No. FEDS infers parameters based on the most likely current condition of a building and its equipment. Inferences for an 1820 vintage building will reflect the typical improvements and upgrades that have occurred over time.
If the building is newer than the rated life of the equipment in question, then the remaining life is equal to the difference of rated life and building age. If the building is older than the equipment's rated life, FEDS assumes that on average, equipment will be halfway through their life (but users can override this assumption and specify actual equipment vintage). Rated lives vary by equipment technology. Some examples of rated lives used in FEDS are:
envelope components (windows, insulation, etc.) – 40 years
lights – typically 25 years (Although the cost of replacing lamps and ballasts is figured into the analysis based on specific replacement intervals and hours of operation)
boilers – 40 years
furnaces – 20 years
chillers – 20 years
package AC units – 15 years
heat pumps – Air Source/15 years, Ground-Coupled/20 years
motors – 15 years
hot water heaters – electric, 12 years; gas, 10 years; distributed heat pump, 12 years; central heat pump, 15 years
FEDS contains a built-in database of building survey data and is able to infer a number of building parameters based on the small set of required inputs provided by the user. For example, FEDS uses information such as building type, location, floor area, and vintage to determine the most likely construction type and geometry. It uses similar information along with heating fuel type and cooling equipment, to determine the most likely heating technology and ventilation system parameters for a building. All inferences enable a user to model buildings without having intimate knowledge of the detailed engineering parameters. The resulting building prototype parameter values are statistically the most likely values based on the limited set of information provided. Of course, all inferred data may be easily overwritten by simply entering (locking) a value in the user interface screens.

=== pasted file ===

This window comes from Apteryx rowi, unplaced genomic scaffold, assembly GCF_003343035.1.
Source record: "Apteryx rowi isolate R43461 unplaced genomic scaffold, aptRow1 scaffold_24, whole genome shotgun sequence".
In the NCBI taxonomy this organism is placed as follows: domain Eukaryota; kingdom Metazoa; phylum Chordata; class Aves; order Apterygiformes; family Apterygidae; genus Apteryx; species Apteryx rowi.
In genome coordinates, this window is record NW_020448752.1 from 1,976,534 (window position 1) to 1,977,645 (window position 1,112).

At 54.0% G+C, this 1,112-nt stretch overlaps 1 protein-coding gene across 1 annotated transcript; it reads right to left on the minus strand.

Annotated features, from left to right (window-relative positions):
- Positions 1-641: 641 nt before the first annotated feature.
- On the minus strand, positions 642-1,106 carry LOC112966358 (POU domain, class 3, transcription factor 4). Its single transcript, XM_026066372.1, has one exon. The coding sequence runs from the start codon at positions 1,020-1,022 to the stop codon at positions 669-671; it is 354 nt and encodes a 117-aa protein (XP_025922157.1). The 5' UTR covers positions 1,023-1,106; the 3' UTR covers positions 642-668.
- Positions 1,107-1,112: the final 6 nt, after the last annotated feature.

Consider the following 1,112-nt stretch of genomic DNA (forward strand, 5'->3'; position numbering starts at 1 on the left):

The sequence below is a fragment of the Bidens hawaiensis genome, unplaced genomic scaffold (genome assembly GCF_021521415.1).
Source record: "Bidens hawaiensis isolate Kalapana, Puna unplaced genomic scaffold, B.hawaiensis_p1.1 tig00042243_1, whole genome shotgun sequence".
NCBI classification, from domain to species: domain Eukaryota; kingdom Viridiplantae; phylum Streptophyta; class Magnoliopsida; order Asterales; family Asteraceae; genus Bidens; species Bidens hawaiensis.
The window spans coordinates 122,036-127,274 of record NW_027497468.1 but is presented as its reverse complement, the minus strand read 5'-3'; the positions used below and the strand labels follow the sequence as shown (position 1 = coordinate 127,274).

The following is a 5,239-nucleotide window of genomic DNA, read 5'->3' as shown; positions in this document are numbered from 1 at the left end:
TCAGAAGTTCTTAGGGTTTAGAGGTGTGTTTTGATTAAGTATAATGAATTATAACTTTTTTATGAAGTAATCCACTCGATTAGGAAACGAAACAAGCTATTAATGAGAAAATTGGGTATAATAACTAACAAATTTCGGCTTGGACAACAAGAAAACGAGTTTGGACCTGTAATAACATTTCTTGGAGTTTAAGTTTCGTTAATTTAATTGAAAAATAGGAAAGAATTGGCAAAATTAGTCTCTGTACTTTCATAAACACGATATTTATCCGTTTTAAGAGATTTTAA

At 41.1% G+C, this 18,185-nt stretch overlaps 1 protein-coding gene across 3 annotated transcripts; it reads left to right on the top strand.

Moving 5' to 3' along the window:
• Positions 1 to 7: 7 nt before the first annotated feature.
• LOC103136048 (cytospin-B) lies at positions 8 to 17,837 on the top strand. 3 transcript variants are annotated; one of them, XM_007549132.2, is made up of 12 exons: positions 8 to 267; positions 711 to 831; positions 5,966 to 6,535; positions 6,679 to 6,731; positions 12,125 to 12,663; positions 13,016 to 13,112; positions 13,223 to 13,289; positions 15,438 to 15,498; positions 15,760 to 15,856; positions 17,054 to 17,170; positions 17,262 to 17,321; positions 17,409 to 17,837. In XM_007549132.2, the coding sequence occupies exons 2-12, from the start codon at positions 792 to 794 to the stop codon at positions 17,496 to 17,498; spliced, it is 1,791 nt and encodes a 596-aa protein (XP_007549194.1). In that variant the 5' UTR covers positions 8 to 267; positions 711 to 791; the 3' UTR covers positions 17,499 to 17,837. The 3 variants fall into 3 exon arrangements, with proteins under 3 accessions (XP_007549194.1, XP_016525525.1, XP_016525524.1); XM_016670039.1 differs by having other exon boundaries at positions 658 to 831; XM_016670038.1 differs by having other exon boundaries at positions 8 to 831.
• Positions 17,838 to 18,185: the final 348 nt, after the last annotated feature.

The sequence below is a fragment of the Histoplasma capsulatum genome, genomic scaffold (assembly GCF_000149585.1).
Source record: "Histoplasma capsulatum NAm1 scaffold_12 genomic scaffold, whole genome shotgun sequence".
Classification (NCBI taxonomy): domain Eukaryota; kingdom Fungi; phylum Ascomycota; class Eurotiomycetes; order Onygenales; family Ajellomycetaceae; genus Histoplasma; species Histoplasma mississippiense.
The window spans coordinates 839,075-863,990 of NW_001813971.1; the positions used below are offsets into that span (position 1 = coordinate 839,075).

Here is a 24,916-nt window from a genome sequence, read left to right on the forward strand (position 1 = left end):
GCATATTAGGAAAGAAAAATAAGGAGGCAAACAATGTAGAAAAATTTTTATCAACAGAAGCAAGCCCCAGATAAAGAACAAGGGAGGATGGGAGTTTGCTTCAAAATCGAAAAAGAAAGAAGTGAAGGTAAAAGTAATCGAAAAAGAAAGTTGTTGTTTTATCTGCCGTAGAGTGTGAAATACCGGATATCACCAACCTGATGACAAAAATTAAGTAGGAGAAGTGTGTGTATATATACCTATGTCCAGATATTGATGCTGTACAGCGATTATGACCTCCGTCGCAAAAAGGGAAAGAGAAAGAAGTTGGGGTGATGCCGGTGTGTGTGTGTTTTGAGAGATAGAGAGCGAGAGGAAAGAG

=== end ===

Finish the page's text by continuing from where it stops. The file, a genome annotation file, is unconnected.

FEDS draws upon a number of sources to determine inferable parameter values. Major sources include national building energy consumption surveys such as the Commercial Buildings Energy Consumption, Residential Energy Consumption Survey, large end-use studies such as the End-Use Load and Consumer Assessment Program, ASHRAE handbooks, building and equipment codes and standards, and manufacturers' data and extensive building audit and evaluation experience.
A locked value, in terms of FEDS inputs, is one that the user has entered for an inferable parameter. This indicates to the model that this is a user-entered value and should not be updated (inferred). Clicking on the lock symbol can also lock a currently inferred value. When a value is locked, the lock icon will appear as a latched or closed lock. To unlock a value, simply click the icon again, changing it to an open or unlatched lock. This value will now be inferred the next time inferences are run.